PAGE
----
Editorial note: This is one of the many cool projects to come out of the POC21 conference where 100 eco-hackers gathered in a French castle to brainstorm ways to improve the world.
Around 25% of the total energy used in industrialized countries is consumed as heat, much of it generated by burning fossil fuels. The Solar OSE team (Open Source Écologie France) took on this energy sustainability challenge during POC21, developing this solar concentrator to allow mid-sized local enterprises, like small-scale industries or artisans, to generate clean, free heat or steam by harnessing the power of the sun. Their DIY linear Fresnel reflector array collects and transforms solar energy into steam up to 250º Celcius.
Solar concentrators work by focusing the sun’s rays on a water pipe to generate steam. The Solar OSE uses Arduino-controlled motors to pivot the array of mirror strips at the base of the structure to track the sun, automatically maintaining optimal solar concentration on the pipe. The steam produced has many uses, some of which include: cooking, sterilization, pasteurization, distillation, chemical processes, heating, extraction of essential oils, water purification, wood treatment, and even… hammams.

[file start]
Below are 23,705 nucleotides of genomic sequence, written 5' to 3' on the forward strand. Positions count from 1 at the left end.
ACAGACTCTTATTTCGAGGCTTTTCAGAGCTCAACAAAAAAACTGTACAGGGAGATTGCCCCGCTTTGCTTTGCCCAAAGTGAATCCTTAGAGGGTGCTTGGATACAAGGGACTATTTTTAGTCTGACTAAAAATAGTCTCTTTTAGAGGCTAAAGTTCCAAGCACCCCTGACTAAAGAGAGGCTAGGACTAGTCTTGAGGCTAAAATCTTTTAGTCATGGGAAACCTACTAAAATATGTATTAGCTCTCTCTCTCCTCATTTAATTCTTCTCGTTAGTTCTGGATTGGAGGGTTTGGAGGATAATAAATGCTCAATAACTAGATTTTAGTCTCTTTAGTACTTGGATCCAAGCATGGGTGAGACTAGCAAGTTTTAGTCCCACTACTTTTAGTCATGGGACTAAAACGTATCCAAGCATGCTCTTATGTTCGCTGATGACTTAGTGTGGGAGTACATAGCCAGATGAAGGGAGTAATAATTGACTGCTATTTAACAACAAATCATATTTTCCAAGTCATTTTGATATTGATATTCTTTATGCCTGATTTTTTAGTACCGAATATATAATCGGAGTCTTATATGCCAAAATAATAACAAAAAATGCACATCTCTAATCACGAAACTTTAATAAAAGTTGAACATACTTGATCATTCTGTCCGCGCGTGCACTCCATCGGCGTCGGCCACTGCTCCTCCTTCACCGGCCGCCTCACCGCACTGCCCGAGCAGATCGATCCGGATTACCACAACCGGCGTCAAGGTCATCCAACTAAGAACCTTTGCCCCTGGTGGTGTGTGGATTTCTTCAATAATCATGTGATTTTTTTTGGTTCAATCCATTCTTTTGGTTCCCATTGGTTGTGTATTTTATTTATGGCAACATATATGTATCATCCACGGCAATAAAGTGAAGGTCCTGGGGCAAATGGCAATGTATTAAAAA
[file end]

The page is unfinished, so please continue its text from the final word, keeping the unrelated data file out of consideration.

The Solar OSE team is a part of the Open Source Ecology project which has developed an open source library of machines to rebuild the world as we know it. The project is fully documented on Instructables and can be built for around $2100 in a week with a dedicated crew. The project takes us a step further in the transition to a distributed, sustainable energy system.
Solar OSE recently ran a successful Kickstarter campaign, raising almost $9000 to build a solar concentrator that’s four times bigger and capable of producing 5kW. Now that’s hot stuff.
To view the entire project, check it out on Instructables.